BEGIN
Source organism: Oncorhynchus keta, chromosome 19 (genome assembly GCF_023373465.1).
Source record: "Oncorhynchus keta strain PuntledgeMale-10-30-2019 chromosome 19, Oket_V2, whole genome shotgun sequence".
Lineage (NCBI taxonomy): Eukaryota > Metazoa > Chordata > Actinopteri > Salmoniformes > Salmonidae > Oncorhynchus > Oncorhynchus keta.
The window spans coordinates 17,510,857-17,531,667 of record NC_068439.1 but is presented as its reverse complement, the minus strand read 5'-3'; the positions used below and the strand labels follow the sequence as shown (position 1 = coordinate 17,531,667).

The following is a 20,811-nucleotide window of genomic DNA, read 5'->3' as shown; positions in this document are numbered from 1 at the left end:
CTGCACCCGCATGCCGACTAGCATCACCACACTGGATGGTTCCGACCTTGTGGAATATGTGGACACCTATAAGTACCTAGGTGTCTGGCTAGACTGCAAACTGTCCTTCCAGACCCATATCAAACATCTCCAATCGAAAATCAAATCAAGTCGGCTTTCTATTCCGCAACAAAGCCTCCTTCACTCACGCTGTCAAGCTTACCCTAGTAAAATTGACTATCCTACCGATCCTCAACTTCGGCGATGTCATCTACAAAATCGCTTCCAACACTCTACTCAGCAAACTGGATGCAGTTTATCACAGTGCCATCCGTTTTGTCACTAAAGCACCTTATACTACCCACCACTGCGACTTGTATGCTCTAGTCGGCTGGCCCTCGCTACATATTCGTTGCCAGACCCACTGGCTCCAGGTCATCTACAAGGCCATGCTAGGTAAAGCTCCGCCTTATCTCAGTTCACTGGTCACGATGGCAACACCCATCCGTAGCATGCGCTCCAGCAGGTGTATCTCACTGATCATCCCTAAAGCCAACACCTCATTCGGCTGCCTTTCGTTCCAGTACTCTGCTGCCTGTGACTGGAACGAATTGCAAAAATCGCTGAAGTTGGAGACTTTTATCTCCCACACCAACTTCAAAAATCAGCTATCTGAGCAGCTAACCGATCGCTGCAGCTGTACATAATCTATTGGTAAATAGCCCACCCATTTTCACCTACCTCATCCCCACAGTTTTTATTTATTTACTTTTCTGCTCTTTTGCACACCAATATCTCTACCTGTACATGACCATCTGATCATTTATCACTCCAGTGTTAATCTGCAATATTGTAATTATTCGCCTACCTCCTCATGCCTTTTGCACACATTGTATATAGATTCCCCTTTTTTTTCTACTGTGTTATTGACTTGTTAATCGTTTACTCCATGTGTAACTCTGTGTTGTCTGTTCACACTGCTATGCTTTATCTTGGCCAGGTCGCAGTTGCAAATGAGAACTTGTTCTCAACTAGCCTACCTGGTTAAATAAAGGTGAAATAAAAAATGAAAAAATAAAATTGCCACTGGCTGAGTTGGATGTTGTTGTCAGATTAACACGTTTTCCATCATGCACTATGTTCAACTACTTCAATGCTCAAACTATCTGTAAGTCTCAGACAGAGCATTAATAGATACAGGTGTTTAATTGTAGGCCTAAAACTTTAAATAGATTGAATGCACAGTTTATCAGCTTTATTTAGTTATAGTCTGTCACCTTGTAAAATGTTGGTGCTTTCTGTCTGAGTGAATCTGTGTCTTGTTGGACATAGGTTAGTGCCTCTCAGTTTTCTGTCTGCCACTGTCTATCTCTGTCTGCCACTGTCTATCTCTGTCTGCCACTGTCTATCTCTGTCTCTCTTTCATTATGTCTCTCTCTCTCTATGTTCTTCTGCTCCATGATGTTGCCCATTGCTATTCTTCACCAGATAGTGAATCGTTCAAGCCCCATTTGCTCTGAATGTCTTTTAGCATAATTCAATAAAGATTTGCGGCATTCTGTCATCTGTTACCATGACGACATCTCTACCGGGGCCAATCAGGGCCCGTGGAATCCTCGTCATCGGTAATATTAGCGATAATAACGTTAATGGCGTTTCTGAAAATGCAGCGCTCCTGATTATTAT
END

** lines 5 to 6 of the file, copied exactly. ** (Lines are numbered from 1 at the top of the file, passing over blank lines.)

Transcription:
The following is a 20,811-nucleotide window of genomic DNA, read 5'->3' as shown; positions in this document are numbered from 1 at the left end:
CTGCACCCGCATGCCGACTAGCATCACCACACTGGATGGTTCCGACCTTGTGGAATATGTGGACACCTATAAGTACCTAGGTGTCTGGCTAGACTGCAAACTGTCCTTCCAGACCCATATCAAACATCTCCAATCGAAAATCAAATCAAGTCGGCTTTCTATTCCGCAACAAAGCCTCCTTCACTCACGCTGTCAAGCTTACCCTAGTAAAATTGACTATCCTACCGATCCTCAACTTCGGCGATGTCATCTACAAAATCGCTTCCAACACTCTACTCAGCAAACTGGATGCAGTTTATCACAGTGCCATCCGTTTTGTCACTAAAGCACCTTATACTACCCACCACTGCGACTTGTATGCTCTAGTCGGCTGGCCCTCGCTACATATTCGTTGCCAGACCCACTGGCTCCAGGTCATCTACAAGGCCATGCTAGGTAAAGCTCCGCCTTATCTCAGTTCACTGGTCACGATGGCAACACCCATCCGTAGCATGCGCTCCAGCAGGTGTATCTCACTGATCATCCCTAAAGCCAACACCTCATTCGGCTGCCTTTCGTTCCAGTACTCTGCTGCCTGTGACTGGAACGAATTGCAAAAATCGCTGAAGTTGGAGACTTTTATCTCCCACACCAACTTCAAAAATCAGCTATCTGAGCAGCTAACCGATCGCTGCAGCTGTACATAATCTATTGGTAAATAGCCCACCCATTTTCACCTACCTCATCCCCACAGTTTTTATTTATTTACTTTTCTGCTCTTTTGCACACCAATATCTCTACCTGTACATGACCATCTGATCATTTATCACTCCAGTGTTAATCTGCAATATTGTAATTATTCGCCTACCTCCTCATGCCTTTTGCACACATTGTATATAGATTCCCCTTTTTTTTCTACTGTGTTATTGACTTGTTAATCGTTTACTCCATGTGTAACTCTGTGTTGTCTGTTCACACTGCTATGCTTTATCTTGGCCAGGTCGCAGTTGCAAATGAGAACTTGTTCTCAACTAGCCTACCTGGTTAAATAAAGGTGAAATAAAAAATGAAAAAATAAAATTGCCACTGGCTGAGTTGGATGTTGTTGTCAGATTAACACGTTTTCCATCATGCACTATGTTCAACTACTTCAATGCTCAAACTATCTGTAAGTCTCAGACAGAGCATTAATAGATACAGGTGTTTAATTGTAGGCCTAAAACTTTAAATAGATTGAATGCACAGTTTATCAGCTTTATTTAGTTATAGTCTGTCACCTTGTAAAATGTTGGTGCTTTCTGTCTGAGTGAATCTGTGTCTTGTTGGACATAGGTTAGTGCCTCTCAGTTTTCTGTCTGCCACTGTCTATCTCTGTCTGCCACTGTCTATCTCTGTCTGCCACTGTCTATCTCTGTCTCTCTTTCATTATGTCTCTCTCTCTCTATGTTCTTCTGCTCCATGATGTTGCCCATTGCTATTCTTCACCAGATAGTGAATCGTTCAAGCCCCATTTGCTCTGAATGTCTTTTAGCATAATTCAATAAAGATTTGCGGCATTCTGTCATCTGTTACCATGACGACATCTCTACCGGGGCCAATCAGGGCCCGTGGAATCCTCGTCATCGGTAATATTAGCGATAATAACGTTAATGGCGTTTCTGAAAATGCAGCGCTCCTGATTATTAT